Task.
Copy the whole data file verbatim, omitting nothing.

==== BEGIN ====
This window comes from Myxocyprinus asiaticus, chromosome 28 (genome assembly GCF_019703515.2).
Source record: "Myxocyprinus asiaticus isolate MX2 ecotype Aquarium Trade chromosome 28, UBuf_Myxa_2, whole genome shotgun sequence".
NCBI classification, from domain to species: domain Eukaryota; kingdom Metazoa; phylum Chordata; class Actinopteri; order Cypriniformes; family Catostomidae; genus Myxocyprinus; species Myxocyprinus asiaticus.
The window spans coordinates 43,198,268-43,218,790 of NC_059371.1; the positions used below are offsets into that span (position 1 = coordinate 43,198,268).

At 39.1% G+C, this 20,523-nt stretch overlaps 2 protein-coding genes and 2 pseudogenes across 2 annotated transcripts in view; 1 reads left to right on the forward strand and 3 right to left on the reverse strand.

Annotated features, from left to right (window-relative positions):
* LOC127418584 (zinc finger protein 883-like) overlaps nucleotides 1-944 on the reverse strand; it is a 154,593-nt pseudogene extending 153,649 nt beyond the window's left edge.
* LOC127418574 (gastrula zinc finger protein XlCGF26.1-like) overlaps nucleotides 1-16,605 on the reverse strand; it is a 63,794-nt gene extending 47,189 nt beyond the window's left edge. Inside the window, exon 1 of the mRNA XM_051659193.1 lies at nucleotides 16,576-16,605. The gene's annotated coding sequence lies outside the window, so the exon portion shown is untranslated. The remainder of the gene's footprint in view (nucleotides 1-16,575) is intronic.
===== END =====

This window comes from Myxocyprinus asiaticus, chromosome 28 (genome assembly GCF_019703515.2).
Source record: "Myxocyprinus asiaticus isolate MX2 ecotype Aquarium Trade chromosome 28, UBuf_Myxa_2, whole genome shotgun sequence".
NCBI classification, from domain to species: domain Eukaryota; kingdom Metazoa; phylum Chordata; class Actinopteri; order Cypriniformes; family Catostomidae; genus Myxocyprinus; species Myxocyprinus asiaticus.
The window spans coordinates 43,198,268-43,218,790 of NC_059371.1; the positions used below are offsets into that span (position 1 = coordinate 43,198,268).

At 39.1% G+C, this 20,523-nt stretch overlaps 2 protein-coding genes and 2 pseudogenes across 2 annotated transcripts in view; 1 reads left to right on the forward strand and 3 right to left on the reverse strand.

Annotated features, from left to right (window-relative positions):
* LOC127418584 (zinc finger protein 883-like) overlaps nucleotides 1-944 on the reverse strand; it is a 154,593-nt pseudogene extending 153,649 nt beyond the window's left edge.
* LOC127418574 (gastrula zinc finger protein XlCGF26.1-like) overlaps nucleotides 1-16,605 on the reverse strand; it is a 63,794-nt gene extending 47,189 nt beyond the window's left edge. Inside the window, exon 1 of the mRNA XM_051659193.1 lies at nucleotides 16,576-16,605. The gene's annotated coding sequence lies outside the window, so the exon portion shown is untranslated. The remainder of the gene's footprint in view (nucleotides 1-16,575) is intronic.